With her 65 years on the throne, her distinctive style and that ever-present purse, Queen Elizabeth II reigns as a beloved figure not just in her own United Kingdom but around the world — as evidenced by the success of the Netflix hit The Crown.
“Americans grow up watching Disney fairy-tale movies with queens, princes and princesses, which are all depicted as quite magical and romantic characters,” says Myka Meier, the founder and director of Beaumont Etiquette, a New York-based etiquette school that hosts courses focused on the British aristocracy. “The fact that in another similar country these figures actually exist creates a certain fascination that we develop from a very young age. It’s like the excitement of finding out that your favorite fairy tale is real.”
Heather Cocks and Jessica Morgan, co-authors of The Royal We, a novel based loosely on Princess Kate and Prince William’s romance, cite several reasons for the Queen’s enduring popularity in the U.S.
“I’m sure a big part of the Queen’s popularity here is that we don’t have to stress about the taxpayer implications of the monarchy, so it’s all of the pomp and pageantry and none of the politics,” says Cocks. “But also, I think we’re realizing she’s an amazing example of girl power. She got her hands dirty as a mechanic during World War II. She’s been incredibly devoted to her public and charity work. She is the head of a challenging family and takes no B.S. from any of them. Most of all, she took a job because her country expected it of her, she’s done it tirelessly for 64 years even when it negatively affected her personal life, and the only time she’s ever slowed down is because she caught a cold at age 90-and-a-half. It’s hard not to be impressed by her.”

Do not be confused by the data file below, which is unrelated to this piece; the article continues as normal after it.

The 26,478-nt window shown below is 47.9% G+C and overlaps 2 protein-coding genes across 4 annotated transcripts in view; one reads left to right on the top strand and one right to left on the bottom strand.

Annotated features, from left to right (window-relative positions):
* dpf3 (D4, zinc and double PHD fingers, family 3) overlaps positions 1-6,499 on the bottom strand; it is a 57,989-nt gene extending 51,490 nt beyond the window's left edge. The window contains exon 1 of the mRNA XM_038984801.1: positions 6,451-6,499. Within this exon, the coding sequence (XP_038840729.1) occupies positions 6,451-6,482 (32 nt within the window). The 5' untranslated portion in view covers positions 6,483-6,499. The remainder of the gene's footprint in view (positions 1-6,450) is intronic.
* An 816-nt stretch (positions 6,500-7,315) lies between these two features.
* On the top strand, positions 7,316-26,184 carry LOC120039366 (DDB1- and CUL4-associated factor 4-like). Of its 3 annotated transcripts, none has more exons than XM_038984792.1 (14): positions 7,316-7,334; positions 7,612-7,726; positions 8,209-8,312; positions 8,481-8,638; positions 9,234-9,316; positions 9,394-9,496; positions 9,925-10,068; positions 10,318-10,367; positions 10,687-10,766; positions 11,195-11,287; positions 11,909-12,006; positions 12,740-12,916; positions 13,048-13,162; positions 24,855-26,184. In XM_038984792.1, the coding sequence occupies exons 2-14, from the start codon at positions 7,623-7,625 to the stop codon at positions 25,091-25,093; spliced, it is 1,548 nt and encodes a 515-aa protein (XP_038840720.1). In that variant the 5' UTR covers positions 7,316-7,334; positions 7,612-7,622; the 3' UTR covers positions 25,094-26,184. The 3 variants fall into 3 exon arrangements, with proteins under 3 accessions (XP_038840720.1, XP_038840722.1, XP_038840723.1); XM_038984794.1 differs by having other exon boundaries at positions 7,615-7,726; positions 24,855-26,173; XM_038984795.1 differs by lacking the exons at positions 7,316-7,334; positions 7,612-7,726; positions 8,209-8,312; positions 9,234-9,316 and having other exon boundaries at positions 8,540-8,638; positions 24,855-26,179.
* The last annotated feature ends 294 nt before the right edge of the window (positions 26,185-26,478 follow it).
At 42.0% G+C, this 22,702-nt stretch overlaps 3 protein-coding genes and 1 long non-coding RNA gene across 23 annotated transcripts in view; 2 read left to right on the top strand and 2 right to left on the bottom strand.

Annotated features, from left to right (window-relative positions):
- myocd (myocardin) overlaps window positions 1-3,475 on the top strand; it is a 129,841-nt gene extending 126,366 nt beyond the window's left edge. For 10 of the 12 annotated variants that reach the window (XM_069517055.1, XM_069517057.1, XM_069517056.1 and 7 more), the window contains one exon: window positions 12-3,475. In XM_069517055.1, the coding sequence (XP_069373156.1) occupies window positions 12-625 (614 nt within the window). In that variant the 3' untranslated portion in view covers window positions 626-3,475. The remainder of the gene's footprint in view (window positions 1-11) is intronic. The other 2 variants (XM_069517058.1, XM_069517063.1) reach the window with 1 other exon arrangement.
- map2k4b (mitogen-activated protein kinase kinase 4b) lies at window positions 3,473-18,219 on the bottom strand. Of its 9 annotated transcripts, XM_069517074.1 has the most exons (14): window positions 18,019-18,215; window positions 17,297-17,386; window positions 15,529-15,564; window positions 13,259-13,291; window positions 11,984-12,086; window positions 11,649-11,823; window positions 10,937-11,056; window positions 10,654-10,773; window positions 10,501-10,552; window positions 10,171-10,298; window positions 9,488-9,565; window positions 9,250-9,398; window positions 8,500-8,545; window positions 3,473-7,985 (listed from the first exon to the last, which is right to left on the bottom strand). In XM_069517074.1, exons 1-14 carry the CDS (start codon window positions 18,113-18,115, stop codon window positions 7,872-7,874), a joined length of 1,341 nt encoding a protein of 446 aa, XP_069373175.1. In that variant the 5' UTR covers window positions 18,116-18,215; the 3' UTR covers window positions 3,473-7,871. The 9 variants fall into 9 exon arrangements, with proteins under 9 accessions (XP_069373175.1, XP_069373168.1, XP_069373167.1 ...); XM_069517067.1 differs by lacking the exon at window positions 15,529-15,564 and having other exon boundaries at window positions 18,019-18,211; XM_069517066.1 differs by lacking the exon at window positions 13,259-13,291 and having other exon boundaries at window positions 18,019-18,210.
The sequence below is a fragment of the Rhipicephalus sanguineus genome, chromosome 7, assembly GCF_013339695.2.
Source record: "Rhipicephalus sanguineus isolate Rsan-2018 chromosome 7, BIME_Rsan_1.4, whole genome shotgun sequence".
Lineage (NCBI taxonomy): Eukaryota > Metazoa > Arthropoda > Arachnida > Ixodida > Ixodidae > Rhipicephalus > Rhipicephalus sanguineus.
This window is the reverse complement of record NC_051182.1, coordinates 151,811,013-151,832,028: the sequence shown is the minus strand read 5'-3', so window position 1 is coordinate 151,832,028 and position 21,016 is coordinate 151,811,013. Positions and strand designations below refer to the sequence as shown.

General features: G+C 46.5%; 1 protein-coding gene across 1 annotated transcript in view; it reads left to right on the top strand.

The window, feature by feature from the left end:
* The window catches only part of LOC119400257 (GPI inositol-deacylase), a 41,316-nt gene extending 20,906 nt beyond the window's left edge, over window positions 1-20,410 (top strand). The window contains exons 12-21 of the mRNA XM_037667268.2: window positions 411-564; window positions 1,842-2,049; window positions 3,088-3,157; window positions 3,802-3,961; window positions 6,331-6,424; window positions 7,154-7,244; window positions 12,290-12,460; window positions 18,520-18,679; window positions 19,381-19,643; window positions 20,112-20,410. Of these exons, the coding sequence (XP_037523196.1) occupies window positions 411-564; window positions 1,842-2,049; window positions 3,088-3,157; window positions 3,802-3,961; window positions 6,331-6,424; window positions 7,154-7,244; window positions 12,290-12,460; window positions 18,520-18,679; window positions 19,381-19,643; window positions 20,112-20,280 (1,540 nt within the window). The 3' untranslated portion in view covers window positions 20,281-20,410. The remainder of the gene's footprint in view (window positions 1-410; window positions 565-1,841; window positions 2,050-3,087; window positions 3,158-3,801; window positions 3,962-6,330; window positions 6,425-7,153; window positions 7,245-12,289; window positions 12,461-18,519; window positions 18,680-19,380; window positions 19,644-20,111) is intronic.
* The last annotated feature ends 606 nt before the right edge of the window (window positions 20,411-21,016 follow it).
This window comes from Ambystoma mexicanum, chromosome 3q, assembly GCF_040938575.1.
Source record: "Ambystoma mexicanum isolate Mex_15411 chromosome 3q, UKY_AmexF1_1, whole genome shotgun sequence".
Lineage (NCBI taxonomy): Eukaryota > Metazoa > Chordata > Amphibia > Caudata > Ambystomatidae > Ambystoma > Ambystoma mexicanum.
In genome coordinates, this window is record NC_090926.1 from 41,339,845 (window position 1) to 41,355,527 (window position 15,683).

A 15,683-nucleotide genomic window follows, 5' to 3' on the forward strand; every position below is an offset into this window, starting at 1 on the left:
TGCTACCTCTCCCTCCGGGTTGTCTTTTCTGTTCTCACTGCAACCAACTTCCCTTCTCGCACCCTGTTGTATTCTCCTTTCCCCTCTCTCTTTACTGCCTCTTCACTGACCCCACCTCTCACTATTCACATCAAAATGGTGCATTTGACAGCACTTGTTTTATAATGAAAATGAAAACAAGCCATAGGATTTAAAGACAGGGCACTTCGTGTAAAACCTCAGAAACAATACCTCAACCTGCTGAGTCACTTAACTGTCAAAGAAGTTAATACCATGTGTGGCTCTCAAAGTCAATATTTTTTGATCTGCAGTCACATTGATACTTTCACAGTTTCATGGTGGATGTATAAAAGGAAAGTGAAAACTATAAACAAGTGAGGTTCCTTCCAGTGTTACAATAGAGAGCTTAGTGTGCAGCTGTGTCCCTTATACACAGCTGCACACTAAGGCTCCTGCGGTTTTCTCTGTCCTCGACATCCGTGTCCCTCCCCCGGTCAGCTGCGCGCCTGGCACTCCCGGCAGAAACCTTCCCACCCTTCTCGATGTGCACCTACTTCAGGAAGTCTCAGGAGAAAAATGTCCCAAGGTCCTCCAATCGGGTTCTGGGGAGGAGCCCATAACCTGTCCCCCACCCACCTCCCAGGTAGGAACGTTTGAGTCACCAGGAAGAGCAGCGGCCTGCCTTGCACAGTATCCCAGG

Morgan agrees, telling PEOPLE that she also thinks her popularity has to do with the fact that she’s been a part of pop culture for more than half a century.
“She’s become one of those people who are simply part of the fabric of people’s lives,” says Morgan. “She’s one of the few living people who are both part of history and pop culture at the same time.”
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As for the Queen’s take on her American admirers, “I think she understands it’s all out of respect and adoration, and probably has accepted the massive amount of attention they get is America’s way of showing endearment,” says Meier.
What’s more, “I imagine — when it comes right down to it — she doesn’t mind our tourist dollars,” says Morgan, whose humorous blog with Cocks, Go Fug Yourself, often covers royal fashion. “Buckingham Palace needs repairs, and we Americans are happy to tromp through it and admire it. So at least we’ve made ourselves useful.”